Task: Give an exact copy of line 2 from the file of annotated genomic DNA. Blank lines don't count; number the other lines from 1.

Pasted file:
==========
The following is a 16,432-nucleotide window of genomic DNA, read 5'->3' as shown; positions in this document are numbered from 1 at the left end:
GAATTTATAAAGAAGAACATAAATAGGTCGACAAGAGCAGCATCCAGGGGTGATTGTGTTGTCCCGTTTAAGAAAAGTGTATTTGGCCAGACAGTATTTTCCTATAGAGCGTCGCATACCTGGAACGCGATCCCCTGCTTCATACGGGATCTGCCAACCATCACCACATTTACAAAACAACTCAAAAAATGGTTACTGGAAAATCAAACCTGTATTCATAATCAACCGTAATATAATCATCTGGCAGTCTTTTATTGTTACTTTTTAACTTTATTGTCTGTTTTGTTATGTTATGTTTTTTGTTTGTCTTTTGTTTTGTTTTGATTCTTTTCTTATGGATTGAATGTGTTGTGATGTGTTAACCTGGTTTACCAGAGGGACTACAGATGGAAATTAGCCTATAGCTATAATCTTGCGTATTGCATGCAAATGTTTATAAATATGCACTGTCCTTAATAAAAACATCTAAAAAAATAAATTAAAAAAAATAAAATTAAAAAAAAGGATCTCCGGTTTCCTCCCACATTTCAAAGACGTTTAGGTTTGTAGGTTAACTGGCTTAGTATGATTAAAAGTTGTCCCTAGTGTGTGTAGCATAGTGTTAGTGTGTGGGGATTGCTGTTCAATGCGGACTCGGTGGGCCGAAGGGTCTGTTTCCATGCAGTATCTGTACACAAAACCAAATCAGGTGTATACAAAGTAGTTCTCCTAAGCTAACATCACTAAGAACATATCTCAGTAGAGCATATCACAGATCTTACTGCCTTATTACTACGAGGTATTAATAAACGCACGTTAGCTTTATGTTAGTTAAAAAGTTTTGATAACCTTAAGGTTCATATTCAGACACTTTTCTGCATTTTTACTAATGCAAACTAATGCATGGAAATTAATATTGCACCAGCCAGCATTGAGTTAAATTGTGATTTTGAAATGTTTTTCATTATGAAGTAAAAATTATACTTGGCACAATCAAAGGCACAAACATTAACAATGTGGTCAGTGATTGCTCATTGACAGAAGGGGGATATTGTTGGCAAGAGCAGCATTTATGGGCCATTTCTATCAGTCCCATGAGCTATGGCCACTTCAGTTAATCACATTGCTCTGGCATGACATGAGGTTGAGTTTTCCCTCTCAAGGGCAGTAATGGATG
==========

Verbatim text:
GAATTTATAAAGAAGAACATAAATAGGTCGACAAGAGCAGCATCCAGGGGTGATTGTGTTGTCCCGTTTAAGAAAAGTGTATTTGGCCAGACAGTATTTTCCTATAGAGCGTCGCATACCTGGAACGCGATCCCCTGCTTCATACGGGATCTGCCAACCATCACCACATTTACAAAACAACTCAAAAAATGGTTACTGGAAAATCAAACCTGTATTCATAATCAACCGTAATATAATCATCTGGCAGTCTTTTATTGTTACTTTTTAACTTTATTGTCTGTTTTGTTATGTTATGTTTTTTGTTTGTCTTTTGTTTTGTTTTGATTCTTTTCTTATGGATTGAATGTGTTGTGATGTGTTAACCTGGTTTACCAGAGGGACTACAGATGGAAATTAGCCTATAGCTATAATCTTGCGTATTGCATGCAAATGTTTATAAATATGCACTGTCCTTAATAAAAACATCTAAAAAAATAAATTAAAAAAAATAAAATTAAAAAAAAGGATCTCCGGTTTCCTCCCACATTTCAAAGACGTTTAGGTTTGTAGGTTAACTGGCTTAGTATGATTAAAAGTTGTCCCTAGTGTGTGTAGCATAGTGTTAGTGTGTGGGGATTGCTGTTCAATGCGGACTCGGTGGGCCGAAGGGTCTGTTTCCATGCAGTATCTGTACACAAAACCAAATCAGGTGTATACAAAGTAGTTCTCCTAAGCTAACATCACTAAGAACATATCTCAGTAGAGCATATCACAGATCTTACTGCCTTATTACTACGAGGTATTAATAAACGCACGTTAGCTTTATGTTAGTTAAAAAGTTTTGATAACCTTAAGGTTCATATTCAGACACTTTTCTGCATTTTTACTAATGCAAACTAATGCATGGAAATTAATATTGCACCAGCCAGCATTGAGTTAAATTGTGATTTTGAAATGTTTTTCATTATGAAGTAAAAATTATACTTGGCACAATCAAAGGCACAAACATTAACAATGTGGTCAGTGATTGCTCATTGACAGAAGGGGGATATTGTTGGCAAGAGCAGCATTTATGGGCCATTTCTATCAGTCCCATGAGCTATGGCCACTTCAGTTAATCACATTGCTCTGGCATGACATGAGGTTGAGTTTTCCCTCTCAAGGGCAGTAATGGATG